Pardon my delinquency, but FX is continuing to kill it right now.

You’ll have to excuse my lateness. I rarely find myself home at 10 p.m. on Thursday nights, and even when I do, I can’t seem to find the channel anymore. (I got rid of my nice cable, but not to worry, I’ll be moving soon.) In any case, I’ve had to rely on Hulu for my summer FX fixes. Thanks to the ‘lu, I’m 4 episodes in to Wilfred and one into the second season of Louie. And the only thing I’m disappointed in is that last part. (Seriously? A month delay? Weak.)

Onto more positive topics. Wilfred was, and continues to be, a pleasant surprise. I wasn’t sure I’d like it, because I’ve never had any opinion about Elijah Wood one way or the other, but it’s just weird and intriguing enough to reel me back in each week. So are Wood’s baby blues. And so is Jason Gann as the titular dog man, Wilfred. It’s hard to describe why I like this show. It’s not hysterically funny, but it does make me laugh out loud at least once an episode. And the surrealism that the show uses to make Wilfred and Ryan (Wood) seem like believable friends is relatively inconsistent. But it’s unlike anything else on television right now, and it’s about a guy who seems real, with real insecurities and delusions, and about how we all sort of wish we could talk to animals. Just watch it from the beginning and you’ll see what I mean.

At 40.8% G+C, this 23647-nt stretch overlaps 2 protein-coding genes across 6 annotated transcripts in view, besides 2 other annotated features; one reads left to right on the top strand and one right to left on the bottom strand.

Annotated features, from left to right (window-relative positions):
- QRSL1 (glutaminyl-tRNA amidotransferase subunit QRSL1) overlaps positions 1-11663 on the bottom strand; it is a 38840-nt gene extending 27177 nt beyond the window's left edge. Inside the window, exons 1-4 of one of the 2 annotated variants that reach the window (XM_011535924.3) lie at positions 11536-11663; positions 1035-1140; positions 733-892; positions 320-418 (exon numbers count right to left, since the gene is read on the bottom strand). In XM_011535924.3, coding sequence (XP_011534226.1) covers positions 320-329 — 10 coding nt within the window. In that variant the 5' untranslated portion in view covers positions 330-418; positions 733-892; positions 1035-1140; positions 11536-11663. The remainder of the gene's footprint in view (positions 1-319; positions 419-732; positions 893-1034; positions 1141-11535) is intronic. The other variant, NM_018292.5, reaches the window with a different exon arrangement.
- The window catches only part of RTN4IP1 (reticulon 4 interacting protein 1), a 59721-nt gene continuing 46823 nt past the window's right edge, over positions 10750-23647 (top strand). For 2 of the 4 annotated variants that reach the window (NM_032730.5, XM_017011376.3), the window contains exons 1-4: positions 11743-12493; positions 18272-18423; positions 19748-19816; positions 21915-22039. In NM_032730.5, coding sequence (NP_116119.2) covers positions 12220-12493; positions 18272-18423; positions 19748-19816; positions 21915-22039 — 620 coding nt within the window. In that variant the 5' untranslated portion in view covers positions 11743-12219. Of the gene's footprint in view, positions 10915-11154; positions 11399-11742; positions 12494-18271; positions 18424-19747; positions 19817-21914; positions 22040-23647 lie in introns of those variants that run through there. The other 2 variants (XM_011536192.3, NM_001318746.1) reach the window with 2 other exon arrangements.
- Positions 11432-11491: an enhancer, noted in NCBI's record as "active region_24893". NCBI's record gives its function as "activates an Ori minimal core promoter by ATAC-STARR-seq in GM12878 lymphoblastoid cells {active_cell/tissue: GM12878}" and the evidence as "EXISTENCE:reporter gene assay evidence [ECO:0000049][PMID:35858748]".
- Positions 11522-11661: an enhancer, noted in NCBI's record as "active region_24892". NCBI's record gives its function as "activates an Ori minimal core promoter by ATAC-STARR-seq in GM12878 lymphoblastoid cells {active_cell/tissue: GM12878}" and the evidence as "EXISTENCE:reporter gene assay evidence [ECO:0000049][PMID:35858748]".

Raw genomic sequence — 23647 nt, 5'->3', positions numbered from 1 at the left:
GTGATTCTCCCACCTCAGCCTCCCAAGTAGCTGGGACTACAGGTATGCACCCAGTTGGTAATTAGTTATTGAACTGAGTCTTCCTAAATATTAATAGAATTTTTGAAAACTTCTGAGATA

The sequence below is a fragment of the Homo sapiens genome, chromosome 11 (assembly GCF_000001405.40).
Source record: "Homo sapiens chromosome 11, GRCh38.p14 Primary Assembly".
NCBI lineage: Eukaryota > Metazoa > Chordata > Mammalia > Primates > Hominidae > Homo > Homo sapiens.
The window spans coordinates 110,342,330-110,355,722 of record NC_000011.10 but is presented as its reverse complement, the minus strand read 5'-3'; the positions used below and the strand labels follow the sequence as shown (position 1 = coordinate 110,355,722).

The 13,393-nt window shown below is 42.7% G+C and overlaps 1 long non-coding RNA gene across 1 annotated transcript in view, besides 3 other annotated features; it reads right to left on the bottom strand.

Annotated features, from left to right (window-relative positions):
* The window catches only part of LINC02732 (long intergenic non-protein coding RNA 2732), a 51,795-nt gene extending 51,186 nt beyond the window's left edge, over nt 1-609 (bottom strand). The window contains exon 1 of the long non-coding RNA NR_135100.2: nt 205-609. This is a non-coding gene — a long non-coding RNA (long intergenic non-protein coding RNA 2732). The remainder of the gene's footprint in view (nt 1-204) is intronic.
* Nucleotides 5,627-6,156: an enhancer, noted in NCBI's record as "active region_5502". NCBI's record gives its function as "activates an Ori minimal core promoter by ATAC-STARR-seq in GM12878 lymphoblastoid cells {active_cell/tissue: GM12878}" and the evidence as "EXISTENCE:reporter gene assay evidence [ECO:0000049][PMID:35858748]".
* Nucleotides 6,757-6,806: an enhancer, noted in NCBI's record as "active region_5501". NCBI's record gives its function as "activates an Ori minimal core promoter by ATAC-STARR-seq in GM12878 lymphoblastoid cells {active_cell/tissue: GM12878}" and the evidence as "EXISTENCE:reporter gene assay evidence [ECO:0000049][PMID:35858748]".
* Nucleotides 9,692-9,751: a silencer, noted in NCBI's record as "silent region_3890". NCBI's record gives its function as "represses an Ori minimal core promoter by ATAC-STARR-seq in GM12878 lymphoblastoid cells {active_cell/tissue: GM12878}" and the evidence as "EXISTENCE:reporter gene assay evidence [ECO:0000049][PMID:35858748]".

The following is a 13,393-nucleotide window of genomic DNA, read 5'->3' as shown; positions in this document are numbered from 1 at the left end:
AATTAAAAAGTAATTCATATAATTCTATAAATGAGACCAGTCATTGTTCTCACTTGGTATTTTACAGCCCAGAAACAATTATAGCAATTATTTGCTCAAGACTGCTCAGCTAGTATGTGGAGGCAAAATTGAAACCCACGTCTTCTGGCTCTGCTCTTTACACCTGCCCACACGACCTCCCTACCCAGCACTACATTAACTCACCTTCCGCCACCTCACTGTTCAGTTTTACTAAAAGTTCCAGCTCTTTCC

And then there’s Louie. Shit, I have missed this man. The season premiere, “Pregnant,” only made me want more. Wilfred definitely took a page from CK (or was it the other way around, since Wilfred is an adaptation?) in that both shows balance humor and sentimentality in the best possible way. I mean, I know that most good shows do that, but comparing these two with, say, Modern Family, is like comparing apples and… apples doused in vodka. FX comedies never let you get too comfortable with a nice moment. But they don’t always break the nice moments, either. They just change the subject or the scene, and let the moment exist, and forget about them. Whereas most network comedies linger on nice moments, and sometimes kill them. Anyway, Louie might be the closest portrayal of real parenthood ever to grace the small screen. I say this, of course, not as a parent myself, so I’m hardly a believable source. But I think it’s important to recognize that the show isn’t about fatherhood or parenting or anything like that in particular. It’s just about Louie, and his life happens to revolve around kids. It doesn’t consume him so as to consume the show. It just… is. And that’s the difference between it and a show like Parenthood, which is good but a little preachy sometimes. Louis CK isn’t a preachy guy. He’s just bitter and brilliant.

I can’t wait for more of this. Make more. Now. Go, FX, go.

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